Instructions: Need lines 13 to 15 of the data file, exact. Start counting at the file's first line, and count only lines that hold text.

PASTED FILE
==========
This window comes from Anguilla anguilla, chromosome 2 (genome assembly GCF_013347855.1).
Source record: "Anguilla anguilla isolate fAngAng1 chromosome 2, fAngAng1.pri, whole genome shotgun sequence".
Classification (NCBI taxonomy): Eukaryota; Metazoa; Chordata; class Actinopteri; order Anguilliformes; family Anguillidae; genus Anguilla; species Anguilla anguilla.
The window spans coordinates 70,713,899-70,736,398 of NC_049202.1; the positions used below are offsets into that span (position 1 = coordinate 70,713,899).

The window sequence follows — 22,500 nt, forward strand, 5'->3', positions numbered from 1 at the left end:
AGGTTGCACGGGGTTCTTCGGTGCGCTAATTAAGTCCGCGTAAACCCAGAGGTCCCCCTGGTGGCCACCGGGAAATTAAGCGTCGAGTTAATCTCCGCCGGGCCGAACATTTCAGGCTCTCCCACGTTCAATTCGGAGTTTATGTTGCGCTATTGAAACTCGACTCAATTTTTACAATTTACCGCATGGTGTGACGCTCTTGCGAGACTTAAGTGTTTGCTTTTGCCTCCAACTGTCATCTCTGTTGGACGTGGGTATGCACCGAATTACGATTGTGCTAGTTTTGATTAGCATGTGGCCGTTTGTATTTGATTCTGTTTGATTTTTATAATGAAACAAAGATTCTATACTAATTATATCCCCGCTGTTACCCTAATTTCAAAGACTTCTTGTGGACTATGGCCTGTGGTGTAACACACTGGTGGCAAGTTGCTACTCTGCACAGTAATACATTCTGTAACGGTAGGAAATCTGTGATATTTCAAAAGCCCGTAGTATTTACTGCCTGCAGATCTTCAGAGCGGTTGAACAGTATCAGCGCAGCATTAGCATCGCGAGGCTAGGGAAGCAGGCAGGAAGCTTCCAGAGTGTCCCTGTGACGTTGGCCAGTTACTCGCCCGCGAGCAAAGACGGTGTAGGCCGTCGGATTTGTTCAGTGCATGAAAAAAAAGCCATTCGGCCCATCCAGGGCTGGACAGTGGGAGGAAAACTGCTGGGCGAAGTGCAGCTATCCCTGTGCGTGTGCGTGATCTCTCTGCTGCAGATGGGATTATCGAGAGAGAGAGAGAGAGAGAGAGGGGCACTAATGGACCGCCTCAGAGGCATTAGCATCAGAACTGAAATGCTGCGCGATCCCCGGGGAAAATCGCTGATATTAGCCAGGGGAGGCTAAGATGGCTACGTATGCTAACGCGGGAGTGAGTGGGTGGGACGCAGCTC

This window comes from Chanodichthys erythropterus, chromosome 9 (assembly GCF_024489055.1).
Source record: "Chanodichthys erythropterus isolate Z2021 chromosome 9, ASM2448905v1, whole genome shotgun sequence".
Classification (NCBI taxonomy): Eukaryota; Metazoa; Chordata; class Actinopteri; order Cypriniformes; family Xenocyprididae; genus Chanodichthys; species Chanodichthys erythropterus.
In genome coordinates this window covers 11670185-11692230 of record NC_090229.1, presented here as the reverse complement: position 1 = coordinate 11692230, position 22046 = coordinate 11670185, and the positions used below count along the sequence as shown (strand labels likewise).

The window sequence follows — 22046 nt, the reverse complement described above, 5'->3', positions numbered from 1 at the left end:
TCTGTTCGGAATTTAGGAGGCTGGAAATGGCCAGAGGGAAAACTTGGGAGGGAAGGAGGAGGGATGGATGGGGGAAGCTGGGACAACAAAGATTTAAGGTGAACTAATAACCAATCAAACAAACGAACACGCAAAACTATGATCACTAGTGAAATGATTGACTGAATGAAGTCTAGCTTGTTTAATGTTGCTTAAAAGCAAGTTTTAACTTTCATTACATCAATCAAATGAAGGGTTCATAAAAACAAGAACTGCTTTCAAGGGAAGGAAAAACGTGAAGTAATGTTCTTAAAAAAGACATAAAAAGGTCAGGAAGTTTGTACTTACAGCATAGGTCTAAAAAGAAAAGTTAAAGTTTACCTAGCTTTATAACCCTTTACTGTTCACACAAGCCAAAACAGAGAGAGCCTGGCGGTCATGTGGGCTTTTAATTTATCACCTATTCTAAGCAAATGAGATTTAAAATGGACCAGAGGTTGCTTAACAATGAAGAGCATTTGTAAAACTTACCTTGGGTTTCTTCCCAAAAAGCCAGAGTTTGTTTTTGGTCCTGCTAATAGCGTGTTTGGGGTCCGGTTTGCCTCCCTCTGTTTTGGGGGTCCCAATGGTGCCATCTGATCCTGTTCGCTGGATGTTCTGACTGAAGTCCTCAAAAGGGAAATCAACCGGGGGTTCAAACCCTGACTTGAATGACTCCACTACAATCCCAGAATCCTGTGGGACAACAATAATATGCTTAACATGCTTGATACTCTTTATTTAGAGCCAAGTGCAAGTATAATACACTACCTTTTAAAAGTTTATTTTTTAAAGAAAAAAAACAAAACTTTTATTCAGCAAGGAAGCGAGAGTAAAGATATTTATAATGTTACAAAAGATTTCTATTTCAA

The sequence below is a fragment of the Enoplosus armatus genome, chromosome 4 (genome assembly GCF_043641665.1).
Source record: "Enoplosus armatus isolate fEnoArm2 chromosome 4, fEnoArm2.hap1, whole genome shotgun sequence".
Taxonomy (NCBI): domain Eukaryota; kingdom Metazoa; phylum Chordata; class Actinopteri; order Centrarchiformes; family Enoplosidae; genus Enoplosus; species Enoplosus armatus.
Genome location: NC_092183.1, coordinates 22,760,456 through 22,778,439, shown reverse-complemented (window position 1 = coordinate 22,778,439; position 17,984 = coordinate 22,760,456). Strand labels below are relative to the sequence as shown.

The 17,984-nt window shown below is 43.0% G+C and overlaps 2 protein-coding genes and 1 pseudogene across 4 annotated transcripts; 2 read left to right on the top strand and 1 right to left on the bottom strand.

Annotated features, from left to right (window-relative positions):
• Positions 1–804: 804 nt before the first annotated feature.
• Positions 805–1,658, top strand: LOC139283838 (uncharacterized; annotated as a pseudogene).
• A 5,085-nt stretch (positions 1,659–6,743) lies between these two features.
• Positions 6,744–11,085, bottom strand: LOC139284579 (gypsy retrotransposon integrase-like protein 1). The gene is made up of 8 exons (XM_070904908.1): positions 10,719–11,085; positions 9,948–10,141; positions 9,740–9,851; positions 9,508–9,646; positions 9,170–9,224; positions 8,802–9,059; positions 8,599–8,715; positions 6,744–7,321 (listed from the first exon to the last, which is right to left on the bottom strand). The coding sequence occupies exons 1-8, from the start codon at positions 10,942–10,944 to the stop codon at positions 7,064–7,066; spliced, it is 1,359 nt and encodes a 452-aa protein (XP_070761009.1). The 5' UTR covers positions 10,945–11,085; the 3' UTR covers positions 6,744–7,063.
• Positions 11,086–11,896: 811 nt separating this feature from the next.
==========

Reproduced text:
The sequence below is a fragment of the Enoplosus armatus genome, chromosome 4 (genome assembly GCF_043641665.1).
Source record: "Enoplosus armatus isolate fEnoArm2 chromosome 4, fEnoArm2.hap1, whole genome shotgun sequence".
Taxonomy (NCBI): domain Eukaryota; kingdom Metazoa; phylum Chordata; class Actinopteri; order Centrarchiformes; family Enoplosidae; genus Enoplosus; species Enoplosus armatus.